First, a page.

Christmas in Panama is also an exceptionally festive and colorful occasion, as many locals decorate their houses and businesses with festive, brightly-lit decor, as well as lighting up streets, small towns and big cities with gorgeous lighting displays – such as on Bocas del Toro Island in the Caribbean Sea!
Panamanians are just as passionate about holiday decorations as anyone else around the globe, adorning their houses with brightly decorated trees adorned with multicolored lights and lanterns. Most grocery stores sell live trees; however it is common to find plastic ones which look almost identical to real trees.
At Christmas markets in cities and small villages across Panama you will find vendors selling handmade gifts and festive decorations – an ideal opportunity to find one-of-a-kind souvenirs from Panama for family back home.
Spending Christmas in Panama can be an unforgettable and exhilarating experience, with so much to see and do – sure to offer something for every member of the family.
Are you tired of shoveling snow and drinking eggnog for Christmas? A Panamanian Christmas is the perfect solution if you prefer celebrating with warm weather, tropical drinks and delicious foods!
Expedia Travel’s staff have written this article on Christmas Traditions in Panama, originally published December 2013. Expedia has an incredible selection of flights and hotels available for Christmas 2014 travel – find your ideal deal using our price comparison tool and start planning today!
The Significance of Christmas As a Family Holiday in Panama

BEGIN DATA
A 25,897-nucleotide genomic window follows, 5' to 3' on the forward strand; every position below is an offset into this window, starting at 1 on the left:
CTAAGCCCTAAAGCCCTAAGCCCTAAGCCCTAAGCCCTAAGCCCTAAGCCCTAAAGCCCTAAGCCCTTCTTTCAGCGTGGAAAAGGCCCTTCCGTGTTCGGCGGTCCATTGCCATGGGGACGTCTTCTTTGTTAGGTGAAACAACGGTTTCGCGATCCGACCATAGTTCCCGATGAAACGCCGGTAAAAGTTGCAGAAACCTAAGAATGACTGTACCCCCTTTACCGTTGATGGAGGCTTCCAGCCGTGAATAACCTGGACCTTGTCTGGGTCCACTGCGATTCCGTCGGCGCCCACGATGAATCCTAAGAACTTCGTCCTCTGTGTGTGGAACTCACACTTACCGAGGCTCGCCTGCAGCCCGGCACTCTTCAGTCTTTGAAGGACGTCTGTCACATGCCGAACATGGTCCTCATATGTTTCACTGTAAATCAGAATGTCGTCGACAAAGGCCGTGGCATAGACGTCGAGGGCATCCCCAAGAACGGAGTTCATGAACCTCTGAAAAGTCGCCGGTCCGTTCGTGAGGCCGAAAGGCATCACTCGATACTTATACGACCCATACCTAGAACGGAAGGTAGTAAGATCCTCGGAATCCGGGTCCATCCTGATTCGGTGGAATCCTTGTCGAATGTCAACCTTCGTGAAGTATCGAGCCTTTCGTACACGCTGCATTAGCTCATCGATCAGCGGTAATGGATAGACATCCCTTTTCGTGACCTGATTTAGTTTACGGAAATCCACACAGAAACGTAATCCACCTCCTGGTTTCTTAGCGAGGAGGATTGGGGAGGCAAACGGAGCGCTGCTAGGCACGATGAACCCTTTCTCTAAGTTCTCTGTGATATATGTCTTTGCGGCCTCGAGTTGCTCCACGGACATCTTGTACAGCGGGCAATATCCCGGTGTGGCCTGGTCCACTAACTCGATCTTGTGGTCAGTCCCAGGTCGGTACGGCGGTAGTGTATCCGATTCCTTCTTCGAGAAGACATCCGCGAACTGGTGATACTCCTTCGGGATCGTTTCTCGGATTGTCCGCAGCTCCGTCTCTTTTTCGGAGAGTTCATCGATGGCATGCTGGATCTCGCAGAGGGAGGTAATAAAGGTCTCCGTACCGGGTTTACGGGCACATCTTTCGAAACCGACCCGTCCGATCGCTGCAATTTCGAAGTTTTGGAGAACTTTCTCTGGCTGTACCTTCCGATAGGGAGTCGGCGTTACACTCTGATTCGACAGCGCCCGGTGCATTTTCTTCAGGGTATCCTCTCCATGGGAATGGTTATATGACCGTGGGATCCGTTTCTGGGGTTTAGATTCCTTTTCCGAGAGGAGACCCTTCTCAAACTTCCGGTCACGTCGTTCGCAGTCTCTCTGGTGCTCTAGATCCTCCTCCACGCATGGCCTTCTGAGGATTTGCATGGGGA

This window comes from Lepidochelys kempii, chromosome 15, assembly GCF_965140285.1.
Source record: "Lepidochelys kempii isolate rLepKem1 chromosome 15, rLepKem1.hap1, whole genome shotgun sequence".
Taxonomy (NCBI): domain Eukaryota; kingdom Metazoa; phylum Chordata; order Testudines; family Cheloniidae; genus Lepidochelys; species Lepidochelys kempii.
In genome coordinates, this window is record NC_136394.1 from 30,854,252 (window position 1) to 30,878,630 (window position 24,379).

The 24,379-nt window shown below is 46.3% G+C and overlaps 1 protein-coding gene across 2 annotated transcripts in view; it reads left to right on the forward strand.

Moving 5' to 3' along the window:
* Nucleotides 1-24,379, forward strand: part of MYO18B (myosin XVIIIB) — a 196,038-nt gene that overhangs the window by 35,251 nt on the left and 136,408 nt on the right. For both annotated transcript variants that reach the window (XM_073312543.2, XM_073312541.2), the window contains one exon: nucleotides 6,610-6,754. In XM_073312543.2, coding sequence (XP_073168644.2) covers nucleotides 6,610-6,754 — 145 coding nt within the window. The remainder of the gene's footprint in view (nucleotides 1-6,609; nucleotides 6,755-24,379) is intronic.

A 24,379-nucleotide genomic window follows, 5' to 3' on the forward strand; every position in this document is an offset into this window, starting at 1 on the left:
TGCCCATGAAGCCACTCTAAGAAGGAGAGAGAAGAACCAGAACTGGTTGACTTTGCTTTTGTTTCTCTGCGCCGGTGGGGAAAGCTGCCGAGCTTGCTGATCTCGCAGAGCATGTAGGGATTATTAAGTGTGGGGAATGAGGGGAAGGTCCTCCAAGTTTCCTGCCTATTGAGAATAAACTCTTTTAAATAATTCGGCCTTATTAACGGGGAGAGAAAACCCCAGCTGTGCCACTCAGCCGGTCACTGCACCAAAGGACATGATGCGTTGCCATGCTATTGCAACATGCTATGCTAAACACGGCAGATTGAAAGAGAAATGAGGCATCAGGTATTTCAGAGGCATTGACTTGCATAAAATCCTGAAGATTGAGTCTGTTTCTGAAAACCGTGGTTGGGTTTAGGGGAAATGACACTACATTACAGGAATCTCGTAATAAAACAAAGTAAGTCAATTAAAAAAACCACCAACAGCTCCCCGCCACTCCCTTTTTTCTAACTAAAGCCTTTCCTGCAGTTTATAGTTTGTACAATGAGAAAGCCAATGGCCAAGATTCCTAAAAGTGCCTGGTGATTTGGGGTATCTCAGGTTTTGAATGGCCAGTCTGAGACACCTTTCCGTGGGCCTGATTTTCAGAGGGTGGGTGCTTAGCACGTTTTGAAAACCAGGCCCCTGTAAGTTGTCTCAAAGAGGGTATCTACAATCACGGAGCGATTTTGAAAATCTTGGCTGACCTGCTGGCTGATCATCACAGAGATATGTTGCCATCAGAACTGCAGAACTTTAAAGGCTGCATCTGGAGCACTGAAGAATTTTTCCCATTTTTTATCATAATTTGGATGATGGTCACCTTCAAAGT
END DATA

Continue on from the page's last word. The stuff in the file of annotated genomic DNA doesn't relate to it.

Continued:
Panama celebrates Christmas in an eclectic blend of European traditions and Latin American culture, known for being festive celebrations among family and friends. Christmas holds special meaning for many families worldwide and for most this means attending midnight mass and exchanging gifts as part of its tradition.
As Panama is predominantly Catholic, families celebrate Christmas with great meaning and take it seriously. Most will decorate their homes and prepare a Christmas Eve dinner of tamales or the Panamanian Christmas bread known as rosca de pan (made up of banana leaves stuffed with corn dough filled with raisins, peppers, coriander seeds, olives and chicken or pork stew); both traditional fare from rich to poor families alike and must make an appearance at every Panamanian table during this holiday.
Panamanians celebrate Christmas Traditions in Panama on December 8 by hosting an all-relatives luncheon to honor Mother, Grandmothers, and Aunts during Christmas celebrations. Children visit their elderly relatives to bring gifts and food. On Christmas Day itself (December 24), all the relatives gather together for a traditional family meal that everyone celebrates together.
Panamanians place great emphasis on decorating and preparing for Christmas, from food to decorations and preparations. Families typically place Nativity scenes both inside their home and along the street to remember Christ’s birth, with modern adaptations including Santa Clauses and Christmas songs added as additions.
Christmas for many means spending it with their loved ones and close acquaintances. Panama is known for being an inclusive society and expats will find that its locals are just as welcoming and warm as their family back home in America.
Not only is Panama at Christmas great because of its warm weather, but you can also celebrate without the worry of snow or ice! Now that the cold season has ended, lush green lawns have turned crunchy brown attracting jungle animals like sloths and armadillos to drink from them; swimming beaches have opened back up allowing swimming for everyone including children; beaches have great swimming conditions perfect for everyone – including kids; only thing that could improve things further would be spiked eggnog and fireplace!